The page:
DEAR DR. ROACH: You recently replied to a question regarding vaccination among health care workers by saying “they are ethically obligated to get the vaccine in order not to infect their patients.” But isn’t it true that the vaccinated are getting COVID and also infecting others? It is protection for the vaccinated, but it’s not protection for those around them. — S.C.
ANSWER: You are mistaken that the vaccine does not protect others. While it is true that there can be breakthrough infections among the vaccinated, the risk of an infection is much lower among vaccinated than unvaccinated. Consequently, the risk of spreading the disease is much lower. People who have had a breakthrough infection are infectious for a shorter period than unvaccinated people and have less infectious virus overall. It is the unvaccinated who are continuing this pandemic, and if everyone (or even nearly everyone) were vaccinated with currently available vaccines, there would be no more pandemic.
Many people say that since the vaccine isn’t 100% effective, they won’t take it. No medical treatment is 100% effective. Even a partially effective vaccine is beneficial, and the currently available vaccines are all very effective.
Another excuse is that mandatory vaccines are an infringement on a person’s freedom. This is true. No freedoms are absolute. Other people’s freedoms must be considered. Vaccinations have been mandated by public schools for many years. Personal freedoms must be balanced by the responsibility to protect others. Vaccine mandates have been repeatedly found to be legal during a public health emergency. Requiring health care workers, who are at particularly high risk for infecting others, to be vaccinated makes medical and scientific sense.
DEAR DR. ROACH: After I was diagnosed with polycythemia vera, I started to donate blood when my hemoglobin level was elevated. I go every two months to donate a pint of blood. So far, so good. My regular doctor and hematologist are happy with the result. Are there any vitamins I should take? — P.P.F.
ANSWER: In polycythemia vera, the bone marrow makes too much red blood cells. It is a myeloproliferative neoplasm, which is a type of blood cancer.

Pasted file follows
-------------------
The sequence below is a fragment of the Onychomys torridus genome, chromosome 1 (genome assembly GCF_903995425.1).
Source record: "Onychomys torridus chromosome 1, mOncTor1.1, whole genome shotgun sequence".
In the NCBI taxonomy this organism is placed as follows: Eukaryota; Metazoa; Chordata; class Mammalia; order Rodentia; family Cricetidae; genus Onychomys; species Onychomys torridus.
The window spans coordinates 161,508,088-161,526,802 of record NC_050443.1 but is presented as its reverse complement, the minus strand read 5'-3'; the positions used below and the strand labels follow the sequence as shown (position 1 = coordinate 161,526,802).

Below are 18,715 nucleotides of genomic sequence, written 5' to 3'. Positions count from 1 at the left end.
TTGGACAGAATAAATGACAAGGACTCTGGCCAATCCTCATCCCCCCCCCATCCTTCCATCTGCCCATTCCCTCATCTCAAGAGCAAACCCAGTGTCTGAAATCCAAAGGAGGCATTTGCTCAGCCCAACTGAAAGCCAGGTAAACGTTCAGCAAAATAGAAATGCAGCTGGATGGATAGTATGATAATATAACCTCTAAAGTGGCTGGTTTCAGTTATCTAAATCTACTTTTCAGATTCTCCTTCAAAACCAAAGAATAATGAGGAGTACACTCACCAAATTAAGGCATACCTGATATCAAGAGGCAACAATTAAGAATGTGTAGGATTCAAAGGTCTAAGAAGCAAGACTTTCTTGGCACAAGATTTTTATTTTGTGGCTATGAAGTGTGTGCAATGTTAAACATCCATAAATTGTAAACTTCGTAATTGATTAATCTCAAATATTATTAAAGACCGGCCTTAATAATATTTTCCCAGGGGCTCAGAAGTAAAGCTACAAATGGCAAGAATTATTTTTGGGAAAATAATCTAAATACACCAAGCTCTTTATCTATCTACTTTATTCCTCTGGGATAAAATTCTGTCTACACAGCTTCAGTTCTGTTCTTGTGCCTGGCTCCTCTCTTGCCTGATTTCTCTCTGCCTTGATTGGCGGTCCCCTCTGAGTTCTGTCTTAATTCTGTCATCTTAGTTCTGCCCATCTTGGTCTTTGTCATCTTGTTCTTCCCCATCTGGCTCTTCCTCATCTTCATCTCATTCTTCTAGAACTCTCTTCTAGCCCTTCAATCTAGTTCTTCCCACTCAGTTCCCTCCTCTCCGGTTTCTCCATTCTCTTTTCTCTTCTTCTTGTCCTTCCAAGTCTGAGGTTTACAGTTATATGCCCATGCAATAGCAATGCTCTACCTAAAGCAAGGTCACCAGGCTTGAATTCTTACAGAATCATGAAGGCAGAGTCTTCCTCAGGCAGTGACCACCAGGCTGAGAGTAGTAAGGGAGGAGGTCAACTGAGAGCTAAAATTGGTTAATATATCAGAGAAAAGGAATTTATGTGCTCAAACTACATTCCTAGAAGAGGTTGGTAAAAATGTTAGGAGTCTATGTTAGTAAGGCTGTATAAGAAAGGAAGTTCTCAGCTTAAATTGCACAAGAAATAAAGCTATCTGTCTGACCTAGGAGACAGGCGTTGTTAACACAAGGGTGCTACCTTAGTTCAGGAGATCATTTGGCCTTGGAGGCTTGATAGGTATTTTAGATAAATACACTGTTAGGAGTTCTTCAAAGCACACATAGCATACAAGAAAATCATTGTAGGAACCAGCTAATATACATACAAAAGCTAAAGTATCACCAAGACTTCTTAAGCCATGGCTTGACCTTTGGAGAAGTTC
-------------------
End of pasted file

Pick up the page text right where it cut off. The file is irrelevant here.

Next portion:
P. vera may cause many complications, but the most common is either abnormal blood clotting or bleeding, but it can also transform to a more aggressive blood cancer, such as leukemia. Aspirin is almost always used to reduce abnormal blood clotting in people with P. vera. In more advanced cases, chemotherapy drugs, such as hydroxyurea, are used to control blood production.
Phlebotomy, the therapeutic removal of blood, is a mainstay of people with early or mild P. vera. Historically, phlebotomy was used to treat many diseases, but today it is the standard treatment only in hereditary hemochromatosis and polycythemia vera. The potential that abnormal bone marrow cells will be present in the blood means it’s never transfused into another person.
You might think that minerals like iron would be useful in people with P. vera, but iron supplements are not given, because low iron levels help control the excess blood production. Similarly, vitamin B12 and folic acid, necessary for red blood cell production, also may stimulate blood cell production. They should not be taken except under express orders from your hematologist.
Dr. Roach regrets that he is unable to answer individual letters, but will incorporate them in the column whenever possible. Readers may email questions to ToYourGoodHealth@med.cornell.edu or send mail to 628 Virginia Dr., Orlando, FL 32803.
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